An official language is a language given a special legal status in a particular country, state, or other jurisdiction. Typically a country's official language refers to the language used within government (judiciary, legislature, administration). Since "the means of expression of a people cannot be changed by any law", the term "official language" does not typically refer to the language used by a people or country, but by its government.
About half the countries of the world have declared one or more official languages. The government of Italy officialised Italian only in 1999, and some nations (such as the United States) have never declared official languages at the national level. Other nations have declared non-indigenous official languages. "The Philippines and parts of Africa live with a peculiar cultural paradox. Although the official languages [in Africa] may be French or English, these are not the languages most widely spoken by [the country's] residents."
Worldwide, 178 countries have at least one official language, and 101 of these countries recognise more than one language. Many of the world's constitutions mention one or more official or national languages. Some countries use the official language designation to empower indigenous groups by giving them access to the government in their native languages. In countries that do not formally designate an official language, a de facto national language usually evolves. English is the most common official language, with recognized status in 51 countries. Arabic, French, and Spanish are also widely recognized.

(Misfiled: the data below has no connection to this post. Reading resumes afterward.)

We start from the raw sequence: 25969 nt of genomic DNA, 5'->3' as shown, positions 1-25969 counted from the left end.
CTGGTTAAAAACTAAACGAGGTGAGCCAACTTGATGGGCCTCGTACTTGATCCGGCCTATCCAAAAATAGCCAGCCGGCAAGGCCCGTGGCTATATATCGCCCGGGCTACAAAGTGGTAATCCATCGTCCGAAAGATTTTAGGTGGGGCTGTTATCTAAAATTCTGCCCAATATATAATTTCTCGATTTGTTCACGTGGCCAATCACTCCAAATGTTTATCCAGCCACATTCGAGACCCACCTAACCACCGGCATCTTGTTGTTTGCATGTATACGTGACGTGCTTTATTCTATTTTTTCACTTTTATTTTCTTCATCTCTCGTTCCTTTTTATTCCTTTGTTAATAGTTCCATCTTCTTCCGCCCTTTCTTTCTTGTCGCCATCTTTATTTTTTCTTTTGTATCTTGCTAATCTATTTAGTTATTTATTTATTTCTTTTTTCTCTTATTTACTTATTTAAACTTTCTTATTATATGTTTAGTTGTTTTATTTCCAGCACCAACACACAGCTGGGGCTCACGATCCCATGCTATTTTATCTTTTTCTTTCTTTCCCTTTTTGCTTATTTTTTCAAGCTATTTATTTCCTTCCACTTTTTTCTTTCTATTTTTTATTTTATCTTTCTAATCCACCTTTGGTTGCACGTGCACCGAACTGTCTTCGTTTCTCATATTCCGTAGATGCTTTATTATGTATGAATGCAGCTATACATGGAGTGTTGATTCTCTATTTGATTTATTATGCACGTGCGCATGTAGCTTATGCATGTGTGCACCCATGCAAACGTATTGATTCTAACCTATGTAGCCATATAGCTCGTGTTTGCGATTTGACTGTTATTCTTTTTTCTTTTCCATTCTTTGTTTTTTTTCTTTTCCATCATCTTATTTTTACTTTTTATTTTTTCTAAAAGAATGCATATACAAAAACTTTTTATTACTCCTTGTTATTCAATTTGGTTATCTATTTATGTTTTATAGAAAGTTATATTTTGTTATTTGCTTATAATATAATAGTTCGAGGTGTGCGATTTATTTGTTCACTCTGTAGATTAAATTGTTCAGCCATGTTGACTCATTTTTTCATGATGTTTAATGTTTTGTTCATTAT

An official language that is also an indigenous language is called endoglossic, one that is not indigenous is exoglossic. An instance is Nigeria which has three endoglossic official languages. By this the country aims to protect the indigenous languages although at the same time recognising the English language as its lingua franca.
The First Emperor of Qin standardized the written language of China after unifying the country in 221 BC.Classical Chinese would remain the standard written language for the next 2000 years. Standardization of the spoken language received less political attention, and Mandarin developed on an ad hoc basis from the dialects of the various imperial capitals until being officially standardized in the early twentieth century.